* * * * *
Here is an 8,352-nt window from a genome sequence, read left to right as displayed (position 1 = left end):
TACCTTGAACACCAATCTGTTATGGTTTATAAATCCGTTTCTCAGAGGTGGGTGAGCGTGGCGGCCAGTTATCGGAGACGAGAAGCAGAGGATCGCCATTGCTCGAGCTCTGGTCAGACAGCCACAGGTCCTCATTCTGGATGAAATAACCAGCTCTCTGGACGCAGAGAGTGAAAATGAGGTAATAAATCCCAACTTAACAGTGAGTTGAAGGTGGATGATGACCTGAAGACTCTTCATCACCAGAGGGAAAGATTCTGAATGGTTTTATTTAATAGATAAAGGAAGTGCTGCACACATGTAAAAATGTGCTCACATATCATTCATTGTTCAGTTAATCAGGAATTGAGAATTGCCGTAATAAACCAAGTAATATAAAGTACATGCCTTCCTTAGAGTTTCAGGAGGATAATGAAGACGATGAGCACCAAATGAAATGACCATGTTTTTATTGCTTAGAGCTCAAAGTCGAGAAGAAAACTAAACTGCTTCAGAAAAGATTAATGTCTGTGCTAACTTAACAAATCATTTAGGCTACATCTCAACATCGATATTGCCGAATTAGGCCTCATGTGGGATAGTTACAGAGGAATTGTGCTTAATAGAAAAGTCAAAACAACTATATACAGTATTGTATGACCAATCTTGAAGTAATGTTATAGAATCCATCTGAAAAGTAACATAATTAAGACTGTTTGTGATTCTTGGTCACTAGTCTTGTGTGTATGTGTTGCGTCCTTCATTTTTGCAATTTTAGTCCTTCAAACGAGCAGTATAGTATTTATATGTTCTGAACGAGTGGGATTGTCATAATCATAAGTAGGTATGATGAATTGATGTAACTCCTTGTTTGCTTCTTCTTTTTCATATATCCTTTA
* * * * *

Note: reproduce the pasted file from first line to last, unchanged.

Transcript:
Here is an 8,352-nt window from a genome sequence, read left to right as displayed (position 1 = left end):
TACCTTGAACACCAATCTGTTATGGTTTATAAATCCGTTTCTCAGAGGTGGGTGAGCGTGGCGGCCAGTTATCGGAGACGAGAAGCAGAGGATCGCCATTGCTCGAGCTCTGGTCAGACAGCCACAGGTCCTCATTCTGGATGAAATAACCAGCTCTCTGGACGCAGAGAGTGAAAATGAGGTAATAAATCCCAACTTAACAGTGAGTTGAAGGTGGATGATGACCTGAAGACTCTTCATCACCAGAGGGAAAGATTCTGAATGGTTTTATTTAATAGATAAAGGAAGTGCTGCACACATGTAAAAATGTGCTCACATATCATTCATTGTTCAGTTAATCAGGAATTGAGAATTGCCGTAATAAACCAAGTAATATAAAGTACATGCCTTCCTTAGAGTTTCAGGAGGATAATGAAGACGATGAGCACCAAATGAAATGACCATGTTTTTATTGCTTAGAGCTCAAAGTCGAGAAGAAAACTAAACTGCTTCAGAAAAGATTAATGTCTGTGCTAACTTAACAAATCATTTAGGCTACATCTCAACATCGATATTGCCGAATTAGGCCTCATGTGGGATAGTTACAGAGGAATTGTGCTTAATAGAAAAGTCAAAACAACTATATACAGTATTGTATGACCAATCTTGAAGTAATGTTATAGAATCCATCTGAAAAGTAACATAATTAAGACTGTTTGTGATTCTTGGTCACTAGTCTTGTGTGTATGTGTTGCGTCCTTCATTTTTGCAATTTTAGTCCTTCAAACGAGCAGTATAGTATTTATATGTTCTGAACGAGTGGGATTGTCATAATCATAAGTAGGTATGATGAATTGATGTAACTCCTTGTTTGCTTCTTCTTTTTCATATATCCTTTA